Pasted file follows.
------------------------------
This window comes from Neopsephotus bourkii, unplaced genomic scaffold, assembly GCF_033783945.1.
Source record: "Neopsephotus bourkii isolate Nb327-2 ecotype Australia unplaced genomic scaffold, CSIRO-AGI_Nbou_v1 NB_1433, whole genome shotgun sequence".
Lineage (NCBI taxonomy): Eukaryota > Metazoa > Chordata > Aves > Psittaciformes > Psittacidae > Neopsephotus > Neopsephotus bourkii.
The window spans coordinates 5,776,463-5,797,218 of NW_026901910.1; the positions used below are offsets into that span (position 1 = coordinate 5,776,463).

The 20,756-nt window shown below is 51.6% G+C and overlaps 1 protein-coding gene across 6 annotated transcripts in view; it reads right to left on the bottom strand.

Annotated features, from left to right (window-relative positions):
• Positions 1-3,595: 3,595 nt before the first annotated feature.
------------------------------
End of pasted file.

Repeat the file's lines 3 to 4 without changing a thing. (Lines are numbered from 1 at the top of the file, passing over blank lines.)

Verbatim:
Lineage (NCBI taxonomy): Eukaryota > Metazoa > Chordata > Aves > Psittaciformes > Psittacidae > Neopsephotus > Neopsephotus bourkii.
The window spans coordinates 5,776,463-5,797,218 of NW_026901910.1; the positions used below are offsets into that span (position 1 = coordinate 5,776,463).